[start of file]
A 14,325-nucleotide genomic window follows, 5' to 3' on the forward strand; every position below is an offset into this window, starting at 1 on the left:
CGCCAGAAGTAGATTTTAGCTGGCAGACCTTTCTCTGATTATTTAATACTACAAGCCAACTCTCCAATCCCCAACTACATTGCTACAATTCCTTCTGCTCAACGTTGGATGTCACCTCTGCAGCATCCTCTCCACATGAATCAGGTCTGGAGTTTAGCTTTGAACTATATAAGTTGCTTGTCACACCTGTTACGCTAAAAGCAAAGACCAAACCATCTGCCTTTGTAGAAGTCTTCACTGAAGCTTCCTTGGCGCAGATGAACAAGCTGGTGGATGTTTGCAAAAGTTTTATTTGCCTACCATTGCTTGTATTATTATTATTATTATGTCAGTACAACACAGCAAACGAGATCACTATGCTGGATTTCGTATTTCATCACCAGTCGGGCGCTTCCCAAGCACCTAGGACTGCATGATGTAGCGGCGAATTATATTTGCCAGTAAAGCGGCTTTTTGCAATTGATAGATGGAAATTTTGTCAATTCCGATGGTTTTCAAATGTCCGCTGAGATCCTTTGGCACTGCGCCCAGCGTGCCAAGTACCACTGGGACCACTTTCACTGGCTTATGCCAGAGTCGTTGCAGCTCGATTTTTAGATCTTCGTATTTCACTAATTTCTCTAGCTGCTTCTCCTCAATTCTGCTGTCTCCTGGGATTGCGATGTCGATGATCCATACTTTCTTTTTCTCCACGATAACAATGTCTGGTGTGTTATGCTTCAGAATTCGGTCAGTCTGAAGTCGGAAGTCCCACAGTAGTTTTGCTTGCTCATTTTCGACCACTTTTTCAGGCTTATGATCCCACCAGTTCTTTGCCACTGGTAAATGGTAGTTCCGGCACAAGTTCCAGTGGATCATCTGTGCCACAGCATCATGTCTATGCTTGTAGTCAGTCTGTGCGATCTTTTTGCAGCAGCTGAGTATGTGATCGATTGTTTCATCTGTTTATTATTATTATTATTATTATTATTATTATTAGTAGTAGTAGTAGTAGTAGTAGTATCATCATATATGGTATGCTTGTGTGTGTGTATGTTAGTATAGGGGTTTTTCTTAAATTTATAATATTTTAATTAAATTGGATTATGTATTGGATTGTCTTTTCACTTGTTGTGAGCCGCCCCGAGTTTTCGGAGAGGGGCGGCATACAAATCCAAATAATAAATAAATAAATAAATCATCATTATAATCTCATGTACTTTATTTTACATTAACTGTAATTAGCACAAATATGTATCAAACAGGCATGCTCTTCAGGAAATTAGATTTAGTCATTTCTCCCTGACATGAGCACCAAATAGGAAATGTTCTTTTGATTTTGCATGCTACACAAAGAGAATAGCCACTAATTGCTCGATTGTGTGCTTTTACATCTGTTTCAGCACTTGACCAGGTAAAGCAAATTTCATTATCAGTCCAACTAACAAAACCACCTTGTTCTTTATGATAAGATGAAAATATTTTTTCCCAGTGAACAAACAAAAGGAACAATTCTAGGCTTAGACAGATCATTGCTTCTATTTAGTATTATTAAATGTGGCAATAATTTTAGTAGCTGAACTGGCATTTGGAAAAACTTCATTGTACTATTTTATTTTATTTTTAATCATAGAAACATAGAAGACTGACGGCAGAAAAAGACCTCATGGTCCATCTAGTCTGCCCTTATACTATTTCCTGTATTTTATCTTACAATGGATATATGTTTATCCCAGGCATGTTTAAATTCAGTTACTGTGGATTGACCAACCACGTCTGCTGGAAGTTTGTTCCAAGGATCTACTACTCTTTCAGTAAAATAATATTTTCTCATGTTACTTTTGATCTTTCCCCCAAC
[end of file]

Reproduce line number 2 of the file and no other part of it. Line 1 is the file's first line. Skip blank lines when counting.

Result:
CGCCAGAAGTAGATTTTAGCTGGCAGACCTTTCTCTGATTATTTAATACTACAAGCCAACTCTCCAATCCCCAACTACATTGCTACAATTCCTTCTGCTCAACGTTGGATGTCACCTCTGCAGCATCCTCTCCACATGAATCAGGTCTGGAGTTTAGCTTTGAACTATATAAGTTGCTTGTCACACCTGTTACGCTAAAAGCAAAGACCAAACCATCTGCCTTTGTAGAAGTCTTCACTGAAGCTTCCTTGGCGCAGATGAACAAGCTGGTGGATGTTTGCAAAAGTTTTATTTGCCTACCATTGCTTGTATTATTATTATTATTATGTCAGTACAACACAGCAAACGAGATCACTATGCTGGATTTCGTATTTCATCACCAGTCGGGCGCTTCCCAAGCACCTAGGACTGCATGATGTAGCGGCGAATTATATTTGCCAGTAAAGCGGCTTTTTGCAATTGATAGATGGAAATTTTGTCAATTCCGATGGTTTTCAAATGTCCGCTGAGATCCTTTGGCACTGCGCCCAGCGTGCCAAGTACCACTGGGACCACTTTCACTGGCTTATGCCAGAGTCGTTGCAGCTCGATTTTTAGATCTTCGTATTTCACTAATTTCTCTAGCTGCTTCTCCTCAATTCTGCTGTCTCCTGGGATTGCGATGTCGATGATCCATACTTTCTTTTTCTCCACGATAACAATGTCTGGTGTGTTATGCTTCAGAATTCGGTCAGTCTGAAGTCGGAAGTCCCACAGTAGTTTTGCTTGCTCATTTTCGACCACTTTTTCAGGCTTATGATCCCACCAGTTCTTTGCCACTGGTAAATGGTAGTTCCGGCACAAGTTCCAGTGGATCATCTGTGCCACAGCATCATGTCTATGCTTGTAGTCAGTCTGTGCGATCTTTTTGCAGCAGCTGAGTATGTGATCGATTGTTTCATCTGTTTATTATTATTATTATTATTATTATTATTATTAGTAGTAGTAGTAGTAGTAGTAGTATCATCATATATGGTATGCTTGTGTGTGTGTATGTTAGTATAGGGGTTTTTCTTAAATTTATAATATTTTAATTAAATTGGATTATGTATTGGATTGTCTTTTCACTTGTTGTGAGCCGCCCCGAGTTTTCGGAGAGGGGCGGCATACAAATCCAAATAATAAATAAATAAATAAATCATCATTATAATCTCATGTACTTTATTTTACATTAACTGTAATTAGCACAAATATGTATCAAACAGGCATGCTCTTCAGGAAATTAGATTTAGTCATTTCTCCCTGACATGAGCACCAAATAGGAAATGTTCTTTTGATTTTGCATGCTACACAAAGAGAATAGCCACTAATTGCTCGATTGTGTGCTTTTACATCTGTTTCAGCACTTGACCAGGTAAAGCAAATTTCATTATCAGTCCAACTAACAAAACCACCTTGTTCTTTATGATAAGATGAAAATATTTTTTCCCAGTGAACAAACAAAAGGAACAATTCTAGGCTTAGACAGATCATTGCTTCTATTTAGTATTATTAAATGTGGCAATAATTTTAGTAGCTGAACTGGCATTTGGAAAAACTTCATTGTACTATTTTATTTTATTTTTAATCATAGAAACATAGAAGACTGACGGCAGAAAAAGACCTCATGGTCCATCTAGTCTGCCCTTATACTATTTCCTGTATTTTATCTTACAATGGATATATGTTTATCCCAGGCATGTTTAAATTCAGTTACTGTGGATTGACCAACCACGTCTGCTGGAAGTTTGTTCCAAGGATCTACTACTCTTTCAGTAAAATAATATTTTCTCATGTTACTTTTGATCTTTCCCCCAAC